Shortly after the Celtics' loss last Friday night to the Washington Wizards, an embarrassing 106-96 slip-up on their home floor, Doc Rivers addressed the media in the hopes of putting all the Celtics' past failures in the rear-view mirror.
There had been plenty of those failures.
Look at it this way. Of the six worst teams in the Eastern Conference by their final standing — that would be Indiana, New York, Detroit, Philadelphia, Washington and New Jersey — the Celtics have lost to all of them this season.
There's a lot to be said for taking care of business and beating the teams you're supposed to beat. The Celtics, for whatever reason, haven't done it. And Doc wanted to clear the air.
"We've lost to New Jersey, we've lost to … you know," the coach said. "But if we make a run in the playoffs, will you forget all this? That's my question."
That is the all-important question. And as you try to size up the state of the Celtics with the postseason now less than 72 hours away, it's the question on everyone's mind.
So can we?
Can we forget the lapses in the Celtics' play that have dogged them all year long? The losses to the Nets, the Wizards, the Sixers and so on?
Can we forget that this team was 18 games over .500 by Christmas, off to a 23-5 start, and then finished still only 18 games over .500, going 27-27 the rest of the way?
Can we forget all the blown leads, all the miserable third-quarter efforts, all the crunch-time collapses?
Can we forget all the ugly blowout losses at home — by 20 to Cleveland, 20 to Memphis, 21 to San Antonio — that brought out the boo birds at the TD Garden?
Can we forget about all the off-the-court distractions? The rumors of Doc quitting, the rumblings about chemistry problems, the constant excuse of injuries?
Can we forget about Rasheed Wallace's missed 3s? Kendrick Perkins' technicals? Nate Robinson and Marquis Daniels' falling off the face of the earth?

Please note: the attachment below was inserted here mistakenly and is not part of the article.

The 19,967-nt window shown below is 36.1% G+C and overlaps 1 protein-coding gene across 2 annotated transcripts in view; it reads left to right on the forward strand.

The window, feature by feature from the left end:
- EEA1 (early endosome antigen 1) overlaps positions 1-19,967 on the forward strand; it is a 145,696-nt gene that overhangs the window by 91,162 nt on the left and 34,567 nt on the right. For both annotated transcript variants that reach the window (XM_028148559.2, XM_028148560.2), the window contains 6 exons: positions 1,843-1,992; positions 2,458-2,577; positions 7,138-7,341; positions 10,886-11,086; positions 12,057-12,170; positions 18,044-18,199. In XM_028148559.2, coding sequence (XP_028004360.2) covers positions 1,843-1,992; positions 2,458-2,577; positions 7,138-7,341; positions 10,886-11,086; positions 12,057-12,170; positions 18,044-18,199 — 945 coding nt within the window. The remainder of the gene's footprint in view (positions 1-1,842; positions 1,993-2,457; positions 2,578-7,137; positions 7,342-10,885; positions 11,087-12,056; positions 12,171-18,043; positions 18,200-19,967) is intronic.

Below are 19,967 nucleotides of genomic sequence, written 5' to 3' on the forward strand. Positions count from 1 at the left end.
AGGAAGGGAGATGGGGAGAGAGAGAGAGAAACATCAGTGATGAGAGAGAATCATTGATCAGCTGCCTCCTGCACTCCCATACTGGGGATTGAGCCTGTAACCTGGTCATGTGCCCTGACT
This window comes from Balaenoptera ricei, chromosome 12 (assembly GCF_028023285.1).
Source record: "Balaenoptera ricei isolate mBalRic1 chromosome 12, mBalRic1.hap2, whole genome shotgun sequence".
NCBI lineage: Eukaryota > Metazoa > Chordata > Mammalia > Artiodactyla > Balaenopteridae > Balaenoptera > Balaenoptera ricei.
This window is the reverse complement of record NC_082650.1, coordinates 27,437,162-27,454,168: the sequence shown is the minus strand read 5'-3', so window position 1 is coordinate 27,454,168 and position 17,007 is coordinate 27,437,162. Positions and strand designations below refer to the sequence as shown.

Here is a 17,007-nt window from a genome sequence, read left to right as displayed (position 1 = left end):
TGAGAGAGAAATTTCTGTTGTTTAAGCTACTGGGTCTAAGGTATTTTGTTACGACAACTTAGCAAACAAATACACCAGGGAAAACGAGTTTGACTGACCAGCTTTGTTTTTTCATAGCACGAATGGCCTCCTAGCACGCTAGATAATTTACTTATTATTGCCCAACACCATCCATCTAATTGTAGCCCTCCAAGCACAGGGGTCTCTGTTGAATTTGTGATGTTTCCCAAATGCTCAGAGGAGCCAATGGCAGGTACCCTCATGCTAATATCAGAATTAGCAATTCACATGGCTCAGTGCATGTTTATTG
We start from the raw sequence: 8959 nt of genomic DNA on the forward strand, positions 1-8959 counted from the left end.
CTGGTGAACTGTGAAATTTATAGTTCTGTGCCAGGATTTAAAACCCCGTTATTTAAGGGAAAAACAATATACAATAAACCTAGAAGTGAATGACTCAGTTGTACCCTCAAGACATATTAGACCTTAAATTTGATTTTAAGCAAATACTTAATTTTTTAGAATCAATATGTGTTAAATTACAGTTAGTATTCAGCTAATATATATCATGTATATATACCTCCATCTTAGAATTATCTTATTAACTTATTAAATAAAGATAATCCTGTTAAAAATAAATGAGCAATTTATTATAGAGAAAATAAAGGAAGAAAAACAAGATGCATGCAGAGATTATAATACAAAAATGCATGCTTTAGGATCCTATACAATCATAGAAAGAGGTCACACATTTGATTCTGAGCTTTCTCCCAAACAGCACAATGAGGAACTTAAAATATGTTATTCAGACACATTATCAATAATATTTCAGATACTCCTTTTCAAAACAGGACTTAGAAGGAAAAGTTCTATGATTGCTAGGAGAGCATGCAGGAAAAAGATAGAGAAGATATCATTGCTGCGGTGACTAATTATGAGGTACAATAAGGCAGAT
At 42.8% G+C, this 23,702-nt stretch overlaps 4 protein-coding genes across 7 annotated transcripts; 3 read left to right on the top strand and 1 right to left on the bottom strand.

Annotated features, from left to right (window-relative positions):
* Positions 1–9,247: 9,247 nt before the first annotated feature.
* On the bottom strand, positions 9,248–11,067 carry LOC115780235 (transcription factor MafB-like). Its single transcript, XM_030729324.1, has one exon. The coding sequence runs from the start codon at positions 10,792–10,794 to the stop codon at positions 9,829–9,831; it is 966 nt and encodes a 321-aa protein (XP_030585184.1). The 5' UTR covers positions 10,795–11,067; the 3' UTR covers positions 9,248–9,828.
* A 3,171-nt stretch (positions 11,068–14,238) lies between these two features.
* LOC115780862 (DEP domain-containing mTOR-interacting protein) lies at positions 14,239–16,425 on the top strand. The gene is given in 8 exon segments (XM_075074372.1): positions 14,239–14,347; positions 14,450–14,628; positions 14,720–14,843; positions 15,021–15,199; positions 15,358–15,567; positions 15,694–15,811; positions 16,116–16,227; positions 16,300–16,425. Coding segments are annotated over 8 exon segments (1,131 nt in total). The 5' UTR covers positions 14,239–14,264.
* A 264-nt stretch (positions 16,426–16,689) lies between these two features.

Can we forget all of this if the Celtics go deep this spring?
It might sound crazy, but I think the answer is yes.
That's the way the game works. The playoffs mean everything, and no one remembers the first six months. Whether it's fair, whether it's reasonable, whether it makes any sense — no one cares. It's all about getting it done in June.
If the Celtics want to silence all the critics once and for all, this is their chance. And given that this team finished out the regular season by losing seven of its last 10 games, there are going to be a lot of critics.
At this point, the majority of the people on Earth that believe the Celtics can win a title are in the Celtics' locker room. All the hype this spring will be about LeBron James, Kobe Bryant and a host of other guys out West that might have what it takes to get their teams over the hump.
No one expects the Celtics to return to glory.
But if the C's want to win back the respect of the basketball world, they need to do it now. They're not getting any younger, and they're not getting any hungrier. They've got to win now, while that window's still open.
If the Celtics fall in round one or two of the Eastern Conference playoffs, they'll be remembered exactly the same way they're viewed now — as a flawed, maddeningly inconsistent team that just didn't have enough drive to win.
But if they go deeper, they'll be the team that stepped up when it mattered most.
If the Celtics can shock the world, then yes, we will forget all this. How could we not?